The latest deal – financial terms of which have not been disclosed – will see California, US-based Sorrento use the technology to generate cell lines for the production of therapeutic antibodies, including two candidate cancer medications.
The GS Xceed expression system uses a version of the Chinese hamster ovary (CHO) cell line – specifically CHOK1SV – that lacks the enzyme fucosyltrasferase, which is responsible for adding units of the sugar fucose into the structural backbones of antibody molecules.
According to Kyowa Hakko Kirin’s BioWa unit – which developed the cell line with Lonza – antibodies with low fucose content better able to interact with immune cells and are therefore more potent therapeutic agents than antibodies that contain higher amounts of the sugar.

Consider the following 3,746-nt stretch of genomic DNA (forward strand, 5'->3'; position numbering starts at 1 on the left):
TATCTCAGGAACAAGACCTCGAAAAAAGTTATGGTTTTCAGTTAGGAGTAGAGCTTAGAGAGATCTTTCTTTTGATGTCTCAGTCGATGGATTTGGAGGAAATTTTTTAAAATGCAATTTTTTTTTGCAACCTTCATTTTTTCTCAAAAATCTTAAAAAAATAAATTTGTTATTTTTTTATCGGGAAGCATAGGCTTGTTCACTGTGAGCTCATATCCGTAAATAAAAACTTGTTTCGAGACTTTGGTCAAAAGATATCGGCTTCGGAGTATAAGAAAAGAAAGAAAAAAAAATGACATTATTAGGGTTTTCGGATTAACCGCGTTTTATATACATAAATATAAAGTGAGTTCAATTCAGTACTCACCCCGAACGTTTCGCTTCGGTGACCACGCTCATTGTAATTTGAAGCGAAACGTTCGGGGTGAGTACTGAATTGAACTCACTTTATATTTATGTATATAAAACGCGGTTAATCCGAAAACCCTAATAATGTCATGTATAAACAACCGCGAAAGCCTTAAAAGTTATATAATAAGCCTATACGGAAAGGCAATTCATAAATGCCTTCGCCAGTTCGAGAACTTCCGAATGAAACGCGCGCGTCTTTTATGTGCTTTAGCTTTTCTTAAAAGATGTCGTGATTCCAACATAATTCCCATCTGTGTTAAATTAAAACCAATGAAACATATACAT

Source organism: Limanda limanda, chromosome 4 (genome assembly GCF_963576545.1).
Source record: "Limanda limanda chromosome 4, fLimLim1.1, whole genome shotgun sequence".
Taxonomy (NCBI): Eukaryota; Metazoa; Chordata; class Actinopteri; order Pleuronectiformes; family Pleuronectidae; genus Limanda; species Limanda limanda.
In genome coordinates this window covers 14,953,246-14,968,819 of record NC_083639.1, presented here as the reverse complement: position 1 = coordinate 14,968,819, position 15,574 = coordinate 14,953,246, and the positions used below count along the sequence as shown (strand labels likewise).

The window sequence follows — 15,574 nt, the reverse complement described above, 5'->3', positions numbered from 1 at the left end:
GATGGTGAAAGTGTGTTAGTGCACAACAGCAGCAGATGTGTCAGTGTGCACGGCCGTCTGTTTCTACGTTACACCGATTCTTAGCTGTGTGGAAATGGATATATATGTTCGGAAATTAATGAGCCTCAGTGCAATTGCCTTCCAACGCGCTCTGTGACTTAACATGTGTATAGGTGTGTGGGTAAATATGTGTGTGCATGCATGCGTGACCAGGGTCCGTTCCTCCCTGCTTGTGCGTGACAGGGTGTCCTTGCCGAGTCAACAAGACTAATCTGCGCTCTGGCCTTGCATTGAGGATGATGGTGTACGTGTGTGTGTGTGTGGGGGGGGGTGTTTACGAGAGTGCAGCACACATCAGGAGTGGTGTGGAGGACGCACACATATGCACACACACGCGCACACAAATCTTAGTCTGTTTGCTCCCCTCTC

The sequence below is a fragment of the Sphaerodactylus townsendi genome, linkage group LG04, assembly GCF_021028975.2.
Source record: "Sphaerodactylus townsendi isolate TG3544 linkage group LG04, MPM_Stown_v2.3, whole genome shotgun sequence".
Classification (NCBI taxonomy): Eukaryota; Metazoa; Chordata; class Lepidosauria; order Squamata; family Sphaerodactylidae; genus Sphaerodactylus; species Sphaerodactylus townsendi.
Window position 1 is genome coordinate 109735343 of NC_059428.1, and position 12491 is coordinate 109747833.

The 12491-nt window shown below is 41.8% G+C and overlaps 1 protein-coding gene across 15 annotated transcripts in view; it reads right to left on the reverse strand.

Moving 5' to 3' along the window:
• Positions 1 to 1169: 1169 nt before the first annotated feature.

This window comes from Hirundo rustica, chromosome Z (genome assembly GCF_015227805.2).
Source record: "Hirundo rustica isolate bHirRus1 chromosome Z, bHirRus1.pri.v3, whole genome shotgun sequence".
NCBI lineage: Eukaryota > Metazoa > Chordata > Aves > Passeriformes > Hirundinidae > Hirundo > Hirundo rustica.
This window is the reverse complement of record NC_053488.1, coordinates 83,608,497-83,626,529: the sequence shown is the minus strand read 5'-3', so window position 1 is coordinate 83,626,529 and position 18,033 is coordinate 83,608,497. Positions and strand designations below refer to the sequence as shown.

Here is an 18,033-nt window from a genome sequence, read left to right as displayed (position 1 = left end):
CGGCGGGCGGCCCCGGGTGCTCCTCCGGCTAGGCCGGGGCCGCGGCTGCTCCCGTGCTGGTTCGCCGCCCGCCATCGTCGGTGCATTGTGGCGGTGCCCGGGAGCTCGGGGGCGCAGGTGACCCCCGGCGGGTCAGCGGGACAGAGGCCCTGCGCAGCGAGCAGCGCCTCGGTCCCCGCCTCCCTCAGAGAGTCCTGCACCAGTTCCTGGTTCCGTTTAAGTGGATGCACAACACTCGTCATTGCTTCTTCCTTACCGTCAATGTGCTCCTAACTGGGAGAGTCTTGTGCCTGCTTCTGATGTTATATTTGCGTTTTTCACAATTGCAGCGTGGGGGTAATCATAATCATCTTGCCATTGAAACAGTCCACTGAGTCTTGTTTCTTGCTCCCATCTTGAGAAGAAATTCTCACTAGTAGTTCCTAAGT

CHOK1SV cells also lack the enzyme glutamine synthetase, which renders them unable to make the amino acid glutamine and provides BioPharmas with a handy way of ensuring that only specific cells – those containing genes for their candidate products – survive.
Pfizer signs up
Lonza launched GS Xceed last July and claimed that, in addition to producing antibodies with higher potency, the system can also reduce development time by six weeks compared to the previous version of the GS system that used CHO1SV cells.
At the time the firm told our sister publication in-Pharmatechnologist.com the system was designed for both Big Pharma organisations and smaller developers, which can access obtain research and development licenses.
Whether GS Xceed goes on to be as popular as the previous version of the system – which is used to make 13 approved biopharmaceutical products by companies like Genentech, Roche and MedImmune – remains to be seen, but for Lonza the signs are promising.
Last week US BioPharma major Pfizer licensed rights to the expression system for the development of its pipeline of therapeutic antibody candidates.